FERC: Significant Progress In Demand Response, Advanced Metering

NAW Staff, Tuesday 30 December 2008 - 10:16:43

Demand response and advanced metering programs have made significant progress in serving more consumers across the country, says a new Federal Energy Regulatory Commission (FERC) report that charts the expansion of these energy-saving programs since 2006.

The report, "2008 Assessment of Demand Response and Advanced Metering," is FERC's third annual report on demand response issues. While it notes progress on overcoming regulatory and financial hurdles over the past three years, the report also points to continuing obstacles (e.g., the limited number of retail customers on time-based rates, restrictions on customer access to meter data and the scale of financial investment necessary to deploy enabling technologies during an economic downturn) that could limit opportunities for continued growth in these programs.

"Demand response is clearly the 'killer application' for the smart grid," says FERC Commissioner Jon Wellinghoff. "By our FERC report gauging progress and identifying continuing barriers to demand response, we can effectively assess our progress in deploying essential smart grid technologies."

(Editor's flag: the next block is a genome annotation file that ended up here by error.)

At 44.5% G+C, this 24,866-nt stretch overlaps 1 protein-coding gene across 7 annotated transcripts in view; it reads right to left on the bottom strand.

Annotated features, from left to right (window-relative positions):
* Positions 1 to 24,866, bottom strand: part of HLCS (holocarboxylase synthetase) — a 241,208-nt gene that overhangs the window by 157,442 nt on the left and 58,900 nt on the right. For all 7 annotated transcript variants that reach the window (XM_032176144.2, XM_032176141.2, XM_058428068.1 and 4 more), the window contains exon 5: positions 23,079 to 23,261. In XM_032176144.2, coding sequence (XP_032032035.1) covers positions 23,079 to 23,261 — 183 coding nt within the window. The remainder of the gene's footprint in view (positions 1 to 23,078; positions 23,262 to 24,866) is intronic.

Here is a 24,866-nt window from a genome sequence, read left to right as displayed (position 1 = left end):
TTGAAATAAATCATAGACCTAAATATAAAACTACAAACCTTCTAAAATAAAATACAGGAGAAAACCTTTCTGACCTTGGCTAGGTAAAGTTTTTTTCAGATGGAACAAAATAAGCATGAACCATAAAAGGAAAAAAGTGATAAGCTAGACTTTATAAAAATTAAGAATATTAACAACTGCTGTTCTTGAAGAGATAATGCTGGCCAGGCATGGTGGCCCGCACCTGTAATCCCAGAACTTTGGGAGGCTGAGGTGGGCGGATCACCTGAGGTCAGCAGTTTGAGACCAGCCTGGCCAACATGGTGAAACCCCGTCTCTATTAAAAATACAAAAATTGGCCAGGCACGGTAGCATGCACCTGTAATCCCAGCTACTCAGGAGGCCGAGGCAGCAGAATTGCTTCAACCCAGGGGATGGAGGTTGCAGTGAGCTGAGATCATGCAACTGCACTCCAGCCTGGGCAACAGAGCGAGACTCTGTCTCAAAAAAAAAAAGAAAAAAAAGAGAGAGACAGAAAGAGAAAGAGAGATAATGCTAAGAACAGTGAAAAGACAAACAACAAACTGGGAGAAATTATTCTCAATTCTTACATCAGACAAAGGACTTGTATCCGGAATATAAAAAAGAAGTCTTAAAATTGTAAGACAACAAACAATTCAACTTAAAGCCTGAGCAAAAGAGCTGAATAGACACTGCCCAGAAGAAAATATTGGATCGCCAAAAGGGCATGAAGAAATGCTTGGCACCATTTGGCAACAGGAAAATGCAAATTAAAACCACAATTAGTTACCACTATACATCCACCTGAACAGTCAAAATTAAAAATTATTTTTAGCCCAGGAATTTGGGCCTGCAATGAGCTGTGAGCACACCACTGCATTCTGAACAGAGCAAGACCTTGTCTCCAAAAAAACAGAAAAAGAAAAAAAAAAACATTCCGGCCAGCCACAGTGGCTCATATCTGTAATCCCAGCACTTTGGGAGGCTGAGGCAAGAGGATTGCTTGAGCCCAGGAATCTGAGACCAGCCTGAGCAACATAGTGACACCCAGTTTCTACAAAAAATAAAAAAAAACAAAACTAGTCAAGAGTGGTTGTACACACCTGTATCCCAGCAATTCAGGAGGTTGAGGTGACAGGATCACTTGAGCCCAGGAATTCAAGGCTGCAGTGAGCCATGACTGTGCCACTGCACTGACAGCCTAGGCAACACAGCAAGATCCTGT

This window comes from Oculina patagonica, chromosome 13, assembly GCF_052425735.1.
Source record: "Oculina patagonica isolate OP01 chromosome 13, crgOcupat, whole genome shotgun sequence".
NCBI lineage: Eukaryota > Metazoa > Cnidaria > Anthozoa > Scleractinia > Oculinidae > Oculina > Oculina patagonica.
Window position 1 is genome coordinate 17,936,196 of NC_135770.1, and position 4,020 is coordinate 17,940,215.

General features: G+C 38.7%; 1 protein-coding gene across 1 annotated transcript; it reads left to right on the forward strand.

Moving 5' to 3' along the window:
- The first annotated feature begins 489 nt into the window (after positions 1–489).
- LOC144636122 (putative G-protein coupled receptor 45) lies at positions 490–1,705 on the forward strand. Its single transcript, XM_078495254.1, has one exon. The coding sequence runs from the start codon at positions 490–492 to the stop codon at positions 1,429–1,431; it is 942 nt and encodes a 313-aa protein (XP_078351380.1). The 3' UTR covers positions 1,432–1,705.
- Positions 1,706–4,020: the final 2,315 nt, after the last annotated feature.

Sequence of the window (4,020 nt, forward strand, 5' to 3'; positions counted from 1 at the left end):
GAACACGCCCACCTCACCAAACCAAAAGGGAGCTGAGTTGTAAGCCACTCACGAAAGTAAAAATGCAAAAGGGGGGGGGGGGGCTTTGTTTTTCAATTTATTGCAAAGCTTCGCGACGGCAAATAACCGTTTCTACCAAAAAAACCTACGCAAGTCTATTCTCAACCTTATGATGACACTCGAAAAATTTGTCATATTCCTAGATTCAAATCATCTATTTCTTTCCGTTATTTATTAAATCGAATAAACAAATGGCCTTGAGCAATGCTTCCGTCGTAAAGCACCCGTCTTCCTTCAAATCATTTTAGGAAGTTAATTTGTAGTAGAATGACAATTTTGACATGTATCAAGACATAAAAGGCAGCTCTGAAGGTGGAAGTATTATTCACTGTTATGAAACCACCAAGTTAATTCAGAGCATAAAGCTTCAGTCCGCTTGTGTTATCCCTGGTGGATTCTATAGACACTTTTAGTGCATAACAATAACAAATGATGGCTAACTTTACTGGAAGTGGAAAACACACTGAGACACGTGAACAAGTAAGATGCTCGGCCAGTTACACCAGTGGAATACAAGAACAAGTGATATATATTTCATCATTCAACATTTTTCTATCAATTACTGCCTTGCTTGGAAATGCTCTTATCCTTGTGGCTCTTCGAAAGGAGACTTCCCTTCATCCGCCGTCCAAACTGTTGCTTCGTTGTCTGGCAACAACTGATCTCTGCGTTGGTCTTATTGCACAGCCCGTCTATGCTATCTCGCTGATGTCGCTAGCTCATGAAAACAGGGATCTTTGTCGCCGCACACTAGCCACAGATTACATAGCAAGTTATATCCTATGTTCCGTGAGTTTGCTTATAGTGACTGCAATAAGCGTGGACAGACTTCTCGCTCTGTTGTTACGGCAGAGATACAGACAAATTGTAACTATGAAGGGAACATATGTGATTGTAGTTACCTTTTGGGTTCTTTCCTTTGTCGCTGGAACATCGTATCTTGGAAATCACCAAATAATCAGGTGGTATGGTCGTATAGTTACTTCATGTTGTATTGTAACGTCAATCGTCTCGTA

The report's conclusions are based on a survey that shows the ratio of advanced meters to all installed meters has reached 4.7% for the U.S. - a significant increase from the less than 1% in 2006. Market penetration of advanced metering programs has risen substantially throughout the country, with the largest increase occurring in peninsular Florida.

On the demand response side, 8% of energy consumers in the U.S. are in some kind of demand response program, and the potential demand response resource contribution from all such U.S. programs is close to 41,000 MW, or 5.8%, of U.S. peak demand. This represents an increase of about 3,400 MW from the 2006 estimate. The largest demand response resource contributions are from the mid-Atlantic, Midwestern and Southeastern regions of the U.S.

For more information, visit www.ferc.gov.

SOURCE: Federal Energy Regulatory Commission



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